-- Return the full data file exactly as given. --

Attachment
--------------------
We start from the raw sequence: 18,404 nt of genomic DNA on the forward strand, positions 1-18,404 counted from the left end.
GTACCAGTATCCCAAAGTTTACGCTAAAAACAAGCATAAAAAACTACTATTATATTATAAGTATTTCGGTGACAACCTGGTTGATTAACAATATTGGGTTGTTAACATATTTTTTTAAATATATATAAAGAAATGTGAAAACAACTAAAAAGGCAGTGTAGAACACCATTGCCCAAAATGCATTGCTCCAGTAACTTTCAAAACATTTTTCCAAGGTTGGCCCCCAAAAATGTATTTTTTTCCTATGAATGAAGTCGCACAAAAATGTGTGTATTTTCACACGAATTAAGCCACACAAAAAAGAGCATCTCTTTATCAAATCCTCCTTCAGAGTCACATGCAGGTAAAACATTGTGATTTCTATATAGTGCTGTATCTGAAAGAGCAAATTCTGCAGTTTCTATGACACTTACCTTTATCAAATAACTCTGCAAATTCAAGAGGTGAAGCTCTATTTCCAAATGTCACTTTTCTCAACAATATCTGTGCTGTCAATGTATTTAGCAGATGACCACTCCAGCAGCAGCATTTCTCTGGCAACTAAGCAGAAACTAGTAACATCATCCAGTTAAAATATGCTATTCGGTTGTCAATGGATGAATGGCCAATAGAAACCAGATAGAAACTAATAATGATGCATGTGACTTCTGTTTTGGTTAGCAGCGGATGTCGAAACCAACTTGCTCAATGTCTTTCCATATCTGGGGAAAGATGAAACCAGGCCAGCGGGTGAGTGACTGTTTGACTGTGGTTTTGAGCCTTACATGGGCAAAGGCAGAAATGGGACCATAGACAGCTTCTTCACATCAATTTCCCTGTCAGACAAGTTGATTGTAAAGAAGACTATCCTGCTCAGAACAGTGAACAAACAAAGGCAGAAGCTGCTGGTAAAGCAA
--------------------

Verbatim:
We start from the raw sequence: 18,404 nt of genomic DNA on the forward strand, positions 1-18,404 counted from the left end.
GTACCAGTATCCCAAAGTTTACGCTAAAAACAAGCATAAAAAACTACTATTATATTATAAGTATTTCGGTGACAACCTGGTTGATTAACAATATTGGGTTGTTAACATATTTTTTTAAATATATATAAAGAAATGTGAAAACAACTAAAAAGGCAGTGTAGAACACCATTGCCCAAAATGCATTGCTCCAGTAACTTTCAAAACATTTTTCCAAGGTTGGCCCCCAAAAATGTATTTTTTTCCTATGAATGAAGTCGCACAAAAATGTGTGTATTTTCACACGAATTAAGCCACACAAAAAAGAGCATCTCTTTATCAAATCCTCCTTCAGAGTCACATGCAGGTAAAACATTGTGATTTCTATATAGTGCTGTATCTGAAAGAGCAAATTCTGCAGTTTCTATGACACTTACCTTTATCAAATAACTCTGCAAATTCAAGAGGTGAAGCTCTATTTCCAAATGTCACTTTTCTCAACAATATCTGTGCTGTCAATGTATTTAGCAGATGACCACTCCAGCAGCAGCATTTCTCTGGCAACTAAGCAGAAACTAGTAACATCATCCAGTTAAAATATGCTATTCGGTTGTCAATGGATGAATGGCCAATAGAAACCAGATAGAAACTAATAATGATGCATGTGACTTCTGTTTTGGTTAGCAGCGGATGTCGAAACCAACTTGCTCAATGTCTTTCCATATCTGGGGAAAGATGAAACCAGGCCAGCGGGTGAGTGACTGTTTGACTGTGGTTTTGAGCCTTACATGGGCAAAGGCAGAAATGGGACCATAGACAGCTTCTTCACATCAATTTCCCTGTCAGACAAGTTGATTGTAAAGAAGACTATCCTGCTCAGAACAGTGAACAAACAAAGGCAGAAGCTGCTGGTAAAGCAA